- Page 1 Canon PowerShot G7 Review
- Page 2 Canon PowerShot G7 Review
- Page 3 Canon PowerShot G7 Review
- Page 4 Feature Table Review
- Page 5 Test Shots – Full Res Crops Review
- Page 6 Test Shots – Full Res Crops Review
- Page 7 Test Shots – Exposure Evaluation Review
- Page 8 Test Shots – Exposure Evaluation Review
At maximum size and quality the G7 produces image files that average around 4.8MB, which means that the G7 employs far less compression than most other 10MP compacts. It means that a gigabyte SD card is enough for approximately 239 shots.
Unfortunately before you’ve filled your gigabyte card, you’ll have to stop to charge the battery. The G7 is equipped with a physically large but surprisingly puny battery, a Li-ion cell of only 720mAh capacity, good for at the most 220 shots. I only managed to get about 170 out of it on its first charge and it is very slow to recharge. This is a bit of a handicap on a camera with semi-pro pretensions, especially since spare batteries are around £40.
Focusing is quick and accurate, with a choice of 9-point AiAF, face detection or flexi-zone, in which the AF point can be positioned anywhere in the frame. Low light focusing is also very effective thanks to a powerful AF lamp with a range of at least four metres.
The G7 features Canon’s superb moving-lens optical image stabilisation, which provides at least two stops of extra hand-held stability.
Image quality is, thankfully, superb. The G7 is equipped with Canon’s latest Digic III image processor, which is both fast and effective. As you’ll see from the sample shots, detail definition is approaching that of a 10MP DSLR. The new lens may be slower than the previous model, but it is nice and sharp right across the frame with virtually no wide-angle distortion. Purple fringing, a big problem on many 10MP compacts, is thankfully well controlled. Image noise, also sometimes a problem for this type of sensor, is also very well controlled. Images are very good at 200 ISO and quite good at 400, although quality does drop off noticeably at higher settings. That said, even at 1600 ISO colour noise is kept to a minimum.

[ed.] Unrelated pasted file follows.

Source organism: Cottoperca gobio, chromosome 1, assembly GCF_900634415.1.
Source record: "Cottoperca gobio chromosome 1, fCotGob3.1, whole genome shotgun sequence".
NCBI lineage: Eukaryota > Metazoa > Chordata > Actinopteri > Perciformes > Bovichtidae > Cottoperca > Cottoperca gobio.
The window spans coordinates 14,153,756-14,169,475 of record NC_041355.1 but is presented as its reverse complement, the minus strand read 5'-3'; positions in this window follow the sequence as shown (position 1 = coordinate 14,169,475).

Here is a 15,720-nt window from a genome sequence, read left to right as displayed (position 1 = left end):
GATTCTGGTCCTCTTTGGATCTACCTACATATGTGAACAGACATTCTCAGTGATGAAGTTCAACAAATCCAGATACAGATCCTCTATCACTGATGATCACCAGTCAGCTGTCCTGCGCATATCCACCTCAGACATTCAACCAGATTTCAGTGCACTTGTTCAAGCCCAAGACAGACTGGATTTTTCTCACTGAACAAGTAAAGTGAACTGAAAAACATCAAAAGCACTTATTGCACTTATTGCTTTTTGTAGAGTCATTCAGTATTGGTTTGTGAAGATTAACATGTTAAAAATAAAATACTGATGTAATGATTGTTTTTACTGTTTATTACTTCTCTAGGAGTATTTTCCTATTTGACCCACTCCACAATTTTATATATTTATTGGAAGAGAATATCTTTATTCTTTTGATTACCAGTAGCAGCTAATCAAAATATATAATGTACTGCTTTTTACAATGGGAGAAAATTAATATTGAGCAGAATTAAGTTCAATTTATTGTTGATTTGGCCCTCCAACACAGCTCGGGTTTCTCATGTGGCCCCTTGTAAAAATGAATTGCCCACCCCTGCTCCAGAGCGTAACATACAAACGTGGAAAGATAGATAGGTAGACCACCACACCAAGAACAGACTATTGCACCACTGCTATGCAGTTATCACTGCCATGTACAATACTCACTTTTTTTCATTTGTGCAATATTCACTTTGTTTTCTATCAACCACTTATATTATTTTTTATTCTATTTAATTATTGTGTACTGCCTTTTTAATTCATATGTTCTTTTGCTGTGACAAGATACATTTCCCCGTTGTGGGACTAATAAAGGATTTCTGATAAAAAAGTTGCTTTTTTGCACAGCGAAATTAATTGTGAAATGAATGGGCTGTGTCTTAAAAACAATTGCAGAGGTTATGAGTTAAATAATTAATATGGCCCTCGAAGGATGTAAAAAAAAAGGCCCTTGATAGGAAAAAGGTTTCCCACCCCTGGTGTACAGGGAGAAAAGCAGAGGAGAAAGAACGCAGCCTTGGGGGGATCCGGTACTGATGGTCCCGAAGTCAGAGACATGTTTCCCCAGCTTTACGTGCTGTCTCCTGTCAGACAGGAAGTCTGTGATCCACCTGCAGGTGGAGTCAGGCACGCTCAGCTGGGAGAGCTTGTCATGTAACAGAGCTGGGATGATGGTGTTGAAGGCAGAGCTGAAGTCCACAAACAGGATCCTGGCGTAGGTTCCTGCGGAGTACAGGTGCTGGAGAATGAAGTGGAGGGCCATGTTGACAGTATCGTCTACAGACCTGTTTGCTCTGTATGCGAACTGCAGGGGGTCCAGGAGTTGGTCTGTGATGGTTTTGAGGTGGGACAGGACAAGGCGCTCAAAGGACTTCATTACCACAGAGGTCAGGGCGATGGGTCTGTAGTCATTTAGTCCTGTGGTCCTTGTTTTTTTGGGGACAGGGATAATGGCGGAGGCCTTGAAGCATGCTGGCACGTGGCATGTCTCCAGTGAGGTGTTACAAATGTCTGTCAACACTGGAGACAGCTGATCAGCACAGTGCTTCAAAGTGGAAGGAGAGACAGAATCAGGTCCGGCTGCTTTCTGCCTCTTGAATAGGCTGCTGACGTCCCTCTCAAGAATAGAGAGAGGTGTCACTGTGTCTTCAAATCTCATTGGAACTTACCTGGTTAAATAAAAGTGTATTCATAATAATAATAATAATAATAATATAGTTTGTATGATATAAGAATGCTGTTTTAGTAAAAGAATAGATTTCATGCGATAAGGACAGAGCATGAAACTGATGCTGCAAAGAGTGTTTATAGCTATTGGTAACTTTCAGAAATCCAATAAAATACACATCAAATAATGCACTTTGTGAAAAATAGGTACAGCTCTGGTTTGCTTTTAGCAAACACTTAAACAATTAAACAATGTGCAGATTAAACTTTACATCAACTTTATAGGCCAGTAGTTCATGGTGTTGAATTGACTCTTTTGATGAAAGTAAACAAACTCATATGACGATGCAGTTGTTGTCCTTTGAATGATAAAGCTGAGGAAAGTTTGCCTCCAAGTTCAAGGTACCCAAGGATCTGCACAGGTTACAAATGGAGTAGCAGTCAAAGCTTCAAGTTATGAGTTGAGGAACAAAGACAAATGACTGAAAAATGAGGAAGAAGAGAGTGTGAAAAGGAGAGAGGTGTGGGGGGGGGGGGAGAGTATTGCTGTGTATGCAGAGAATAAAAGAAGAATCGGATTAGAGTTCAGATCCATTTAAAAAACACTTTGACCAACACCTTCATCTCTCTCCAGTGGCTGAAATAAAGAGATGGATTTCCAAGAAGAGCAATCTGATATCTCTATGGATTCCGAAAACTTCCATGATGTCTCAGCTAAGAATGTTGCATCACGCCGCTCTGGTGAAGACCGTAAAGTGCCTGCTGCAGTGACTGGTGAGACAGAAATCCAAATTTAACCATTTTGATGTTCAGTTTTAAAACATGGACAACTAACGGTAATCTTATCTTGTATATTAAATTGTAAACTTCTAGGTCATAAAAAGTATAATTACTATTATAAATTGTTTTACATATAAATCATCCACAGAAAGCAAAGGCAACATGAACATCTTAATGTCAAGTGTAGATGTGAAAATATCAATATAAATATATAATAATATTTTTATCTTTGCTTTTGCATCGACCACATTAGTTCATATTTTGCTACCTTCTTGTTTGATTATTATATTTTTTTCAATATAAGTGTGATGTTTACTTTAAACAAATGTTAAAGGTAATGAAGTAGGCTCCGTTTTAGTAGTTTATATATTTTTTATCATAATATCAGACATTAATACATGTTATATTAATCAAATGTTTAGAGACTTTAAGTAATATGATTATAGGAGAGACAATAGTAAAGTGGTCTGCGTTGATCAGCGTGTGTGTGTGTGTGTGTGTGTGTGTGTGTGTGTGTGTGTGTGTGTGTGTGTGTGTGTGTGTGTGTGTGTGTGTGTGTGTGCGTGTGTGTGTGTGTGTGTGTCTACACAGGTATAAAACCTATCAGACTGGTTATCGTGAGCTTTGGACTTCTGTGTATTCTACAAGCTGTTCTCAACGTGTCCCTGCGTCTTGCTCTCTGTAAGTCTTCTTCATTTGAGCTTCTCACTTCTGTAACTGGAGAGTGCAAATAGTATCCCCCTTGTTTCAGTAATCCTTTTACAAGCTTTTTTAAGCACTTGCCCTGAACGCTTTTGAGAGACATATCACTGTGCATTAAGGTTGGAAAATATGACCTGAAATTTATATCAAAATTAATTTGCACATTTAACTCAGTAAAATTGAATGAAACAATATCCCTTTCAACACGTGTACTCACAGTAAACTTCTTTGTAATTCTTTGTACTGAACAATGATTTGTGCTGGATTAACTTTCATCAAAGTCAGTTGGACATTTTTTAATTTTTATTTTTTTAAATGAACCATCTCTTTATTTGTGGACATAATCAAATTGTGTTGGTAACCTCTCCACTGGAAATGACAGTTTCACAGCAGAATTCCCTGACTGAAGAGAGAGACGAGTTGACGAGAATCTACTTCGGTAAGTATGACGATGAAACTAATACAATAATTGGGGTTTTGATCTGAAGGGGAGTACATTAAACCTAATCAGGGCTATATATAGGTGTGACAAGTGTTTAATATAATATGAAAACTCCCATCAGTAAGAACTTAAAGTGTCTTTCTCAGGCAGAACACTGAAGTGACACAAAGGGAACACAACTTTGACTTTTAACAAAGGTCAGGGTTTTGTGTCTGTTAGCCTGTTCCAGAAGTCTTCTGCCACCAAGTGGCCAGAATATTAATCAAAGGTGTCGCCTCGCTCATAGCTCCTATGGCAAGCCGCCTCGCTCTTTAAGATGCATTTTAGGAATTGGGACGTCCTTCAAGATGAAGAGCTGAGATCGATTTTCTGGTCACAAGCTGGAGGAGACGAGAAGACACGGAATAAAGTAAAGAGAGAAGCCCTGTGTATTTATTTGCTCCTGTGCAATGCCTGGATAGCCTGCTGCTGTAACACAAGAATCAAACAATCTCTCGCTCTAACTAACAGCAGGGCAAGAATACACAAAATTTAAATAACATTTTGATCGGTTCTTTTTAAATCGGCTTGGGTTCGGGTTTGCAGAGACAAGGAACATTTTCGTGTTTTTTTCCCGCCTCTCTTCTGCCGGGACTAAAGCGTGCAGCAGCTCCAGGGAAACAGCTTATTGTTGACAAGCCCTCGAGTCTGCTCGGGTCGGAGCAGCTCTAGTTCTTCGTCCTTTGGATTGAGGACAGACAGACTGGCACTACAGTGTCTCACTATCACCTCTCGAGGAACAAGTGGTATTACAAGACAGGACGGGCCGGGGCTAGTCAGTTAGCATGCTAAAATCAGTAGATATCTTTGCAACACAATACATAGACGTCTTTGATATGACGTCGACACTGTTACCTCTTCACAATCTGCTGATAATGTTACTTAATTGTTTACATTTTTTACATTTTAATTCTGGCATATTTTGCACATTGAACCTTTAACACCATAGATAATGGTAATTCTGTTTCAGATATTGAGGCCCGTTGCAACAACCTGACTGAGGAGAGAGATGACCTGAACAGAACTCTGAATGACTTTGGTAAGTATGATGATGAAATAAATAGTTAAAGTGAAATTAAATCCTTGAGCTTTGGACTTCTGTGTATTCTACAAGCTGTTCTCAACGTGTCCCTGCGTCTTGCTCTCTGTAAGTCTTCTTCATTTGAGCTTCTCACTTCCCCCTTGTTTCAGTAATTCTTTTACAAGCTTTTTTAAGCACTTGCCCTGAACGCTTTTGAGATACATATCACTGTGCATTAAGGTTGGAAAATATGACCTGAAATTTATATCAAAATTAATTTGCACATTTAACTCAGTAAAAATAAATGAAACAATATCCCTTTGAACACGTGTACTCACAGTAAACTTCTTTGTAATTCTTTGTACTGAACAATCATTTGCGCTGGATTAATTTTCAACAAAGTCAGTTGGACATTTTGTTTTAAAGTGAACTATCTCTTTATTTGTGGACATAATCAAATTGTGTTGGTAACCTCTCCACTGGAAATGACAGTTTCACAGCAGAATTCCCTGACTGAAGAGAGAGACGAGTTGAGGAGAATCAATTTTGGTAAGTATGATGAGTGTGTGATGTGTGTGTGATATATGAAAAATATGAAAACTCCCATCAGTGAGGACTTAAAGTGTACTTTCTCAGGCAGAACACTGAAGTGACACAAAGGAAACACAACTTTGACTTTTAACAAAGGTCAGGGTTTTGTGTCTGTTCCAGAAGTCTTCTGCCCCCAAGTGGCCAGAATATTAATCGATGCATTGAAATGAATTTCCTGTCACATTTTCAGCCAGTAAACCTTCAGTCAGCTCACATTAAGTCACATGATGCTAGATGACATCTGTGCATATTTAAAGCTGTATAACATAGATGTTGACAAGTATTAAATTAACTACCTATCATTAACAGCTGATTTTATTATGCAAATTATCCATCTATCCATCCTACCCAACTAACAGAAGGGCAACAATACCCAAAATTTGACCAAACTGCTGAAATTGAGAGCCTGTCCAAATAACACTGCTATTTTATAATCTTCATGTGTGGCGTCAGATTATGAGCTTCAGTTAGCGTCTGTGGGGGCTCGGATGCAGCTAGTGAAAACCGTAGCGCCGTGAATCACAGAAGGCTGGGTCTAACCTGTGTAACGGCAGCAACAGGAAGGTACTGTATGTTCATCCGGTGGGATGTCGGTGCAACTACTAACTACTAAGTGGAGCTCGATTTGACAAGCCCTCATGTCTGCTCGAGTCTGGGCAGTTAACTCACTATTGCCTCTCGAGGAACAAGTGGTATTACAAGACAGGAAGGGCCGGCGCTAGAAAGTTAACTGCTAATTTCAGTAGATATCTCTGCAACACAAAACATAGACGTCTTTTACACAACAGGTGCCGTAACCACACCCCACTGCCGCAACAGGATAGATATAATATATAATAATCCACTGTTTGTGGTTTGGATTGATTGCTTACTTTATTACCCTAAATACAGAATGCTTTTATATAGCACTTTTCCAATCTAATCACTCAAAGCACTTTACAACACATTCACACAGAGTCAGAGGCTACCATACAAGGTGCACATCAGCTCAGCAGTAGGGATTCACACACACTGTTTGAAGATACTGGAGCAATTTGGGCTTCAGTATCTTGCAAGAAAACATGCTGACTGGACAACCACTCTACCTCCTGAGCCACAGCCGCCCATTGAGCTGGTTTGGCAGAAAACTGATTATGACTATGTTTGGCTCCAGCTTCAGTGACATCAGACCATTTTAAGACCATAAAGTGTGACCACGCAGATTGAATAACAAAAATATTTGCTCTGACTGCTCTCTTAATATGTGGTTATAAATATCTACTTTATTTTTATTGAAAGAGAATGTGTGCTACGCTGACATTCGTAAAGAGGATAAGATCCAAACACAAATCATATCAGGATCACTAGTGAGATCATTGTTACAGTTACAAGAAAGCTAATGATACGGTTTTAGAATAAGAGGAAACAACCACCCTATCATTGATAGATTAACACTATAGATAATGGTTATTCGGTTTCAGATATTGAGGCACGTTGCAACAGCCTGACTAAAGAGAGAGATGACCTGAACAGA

While the lack of RAW mode means that ultimate quality is not attainable, the low compression ratio of the JPEG images means that the G7’s images are as good as you’ll get from a non-SLR camera, certainly significantly better than most other compacts. However there are now several other cameras that compete at this end of the market, and several of them offer advantages over the G7, including longer zoom lenses, better high ISO performance and better battery life. To be fair though, few of them do so in such a compact and attractive style.
While the G7 is unquestionably a superb camera, head and shoulders above anything else at the same size or price, the slower lens, smaller profile and lack of RAW mode will deter many potential buyers from trading in their G6. Instead of the best semi-pro camera on the market, Canon has produced a well specified general purpose camera that will appeal to the more ambitious casual user, rather than as an SLR-alternative for the serious hobbyist.
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